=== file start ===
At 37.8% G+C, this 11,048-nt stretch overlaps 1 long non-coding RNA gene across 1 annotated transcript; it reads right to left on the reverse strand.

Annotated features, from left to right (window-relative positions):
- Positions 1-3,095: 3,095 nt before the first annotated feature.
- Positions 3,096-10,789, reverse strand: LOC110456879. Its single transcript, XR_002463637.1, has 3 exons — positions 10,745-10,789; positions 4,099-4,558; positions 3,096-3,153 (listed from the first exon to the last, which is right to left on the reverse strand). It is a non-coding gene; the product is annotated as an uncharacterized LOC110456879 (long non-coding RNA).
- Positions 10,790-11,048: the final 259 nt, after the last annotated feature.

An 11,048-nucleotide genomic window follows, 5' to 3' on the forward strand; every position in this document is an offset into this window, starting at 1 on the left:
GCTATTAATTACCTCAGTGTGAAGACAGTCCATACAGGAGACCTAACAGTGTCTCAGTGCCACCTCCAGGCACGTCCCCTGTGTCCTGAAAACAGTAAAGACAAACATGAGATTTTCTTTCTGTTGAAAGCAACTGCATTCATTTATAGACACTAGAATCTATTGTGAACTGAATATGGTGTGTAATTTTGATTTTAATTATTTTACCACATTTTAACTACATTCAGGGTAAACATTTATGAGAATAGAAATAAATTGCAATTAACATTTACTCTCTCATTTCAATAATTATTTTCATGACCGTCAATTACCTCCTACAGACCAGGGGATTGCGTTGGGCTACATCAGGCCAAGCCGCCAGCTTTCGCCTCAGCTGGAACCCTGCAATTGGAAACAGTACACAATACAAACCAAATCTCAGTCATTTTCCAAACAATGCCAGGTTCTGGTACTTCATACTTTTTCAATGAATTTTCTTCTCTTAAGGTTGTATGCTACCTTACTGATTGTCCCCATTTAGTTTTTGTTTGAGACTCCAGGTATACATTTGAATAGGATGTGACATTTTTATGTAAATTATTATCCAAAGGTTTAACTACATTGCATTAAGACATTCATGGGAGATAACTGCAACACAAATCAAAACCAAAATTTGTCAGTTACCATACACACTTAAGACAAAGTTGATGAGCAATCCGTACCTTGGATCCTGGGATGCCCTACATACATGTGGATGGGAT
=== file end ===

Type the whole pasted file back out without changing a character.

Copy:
At 37.8% G+C, this 11,048-nt stretch overlaps 1 long non-coding RNA gene across 1 annotated transcript; it reads right to left on the reverse strand.

Annotated features, from left to right (window-relative positions):
- Positions 1-3,095: 3,095 nt before the first annotated feature.
- Positions 3,096-10,789, reverse strand: LOC110456879. Its single transcript, XR_002463637.1, has 3 exons — positions 10,745-10,789; positions 4,099-4,558; positions 3,096-3,153 (listed from the first exon to the last, which is right to left on the reverse strand). It is a non-coding gene; the product is annotated as an uncharacterized LOC110456879 (long non-coding RNA).
- Positions 10,790-11,048: the final 259 nt, after the last annotated feature.

An 11,048-nucleotide genomic window follows, 5' to 3' on the forward strand; every position in this document is an offset into this window, starting at 1 on the left:
GCTATTAATTACCTCAGTGTGAAGACAGTCCATACAGGAGACCTAACAGTGTCTCAGTGCCACCTCCAGGCACGTCCCCTGTGTCCTGAAAACAGTAAAGACAAACATGAGATTTTCTTTCTGTTGAAAGCAACTGCATTCATTTATAGACACTAGAATCTATTGTGAACTGAATATGGTGTGTAATTTTGATTTTAATTATTTTACCACATTTTAACTACATTCAGGGTAAACATTTATGAGAATAGAAATAAATTGCAATTAACATTTACTCTCTCATTTCAATAATTATTTTCATGACCGTCAATTACCTCCTACAGACCAGGGGATTGCGTTGGGCTACATCAGGCCAAGCCGCCAGCTTTCGCCTCAGCTGGAACCCTGCAATTGGAAACAGTACACAATACAAACCAAATCTCAGTCATTTTCCAAACAATGCCAGGTTCTGGTACTTCATACTTTTTCAATGAATTTTCTTCTCTTAAGGTTGTATGCTACCTTACTGATTGTCCCCATTTAGTTTTTGTTTGAGACTCCAGGTATACATTTGAATAGGATGTGACATTTTTATGTAAATTATTATCCAAAGGTTTAACTACATTGCATTAAGACATTCATGGGAGATAACTGCAACACAAATCAAAACCAAAATTTGTCAGTTACCATACACACTTAAGACAAAGTTGATGAGCAATCCGTACCTTGGATCCTGGGATGCCCTACATACATGTGGATGGGAT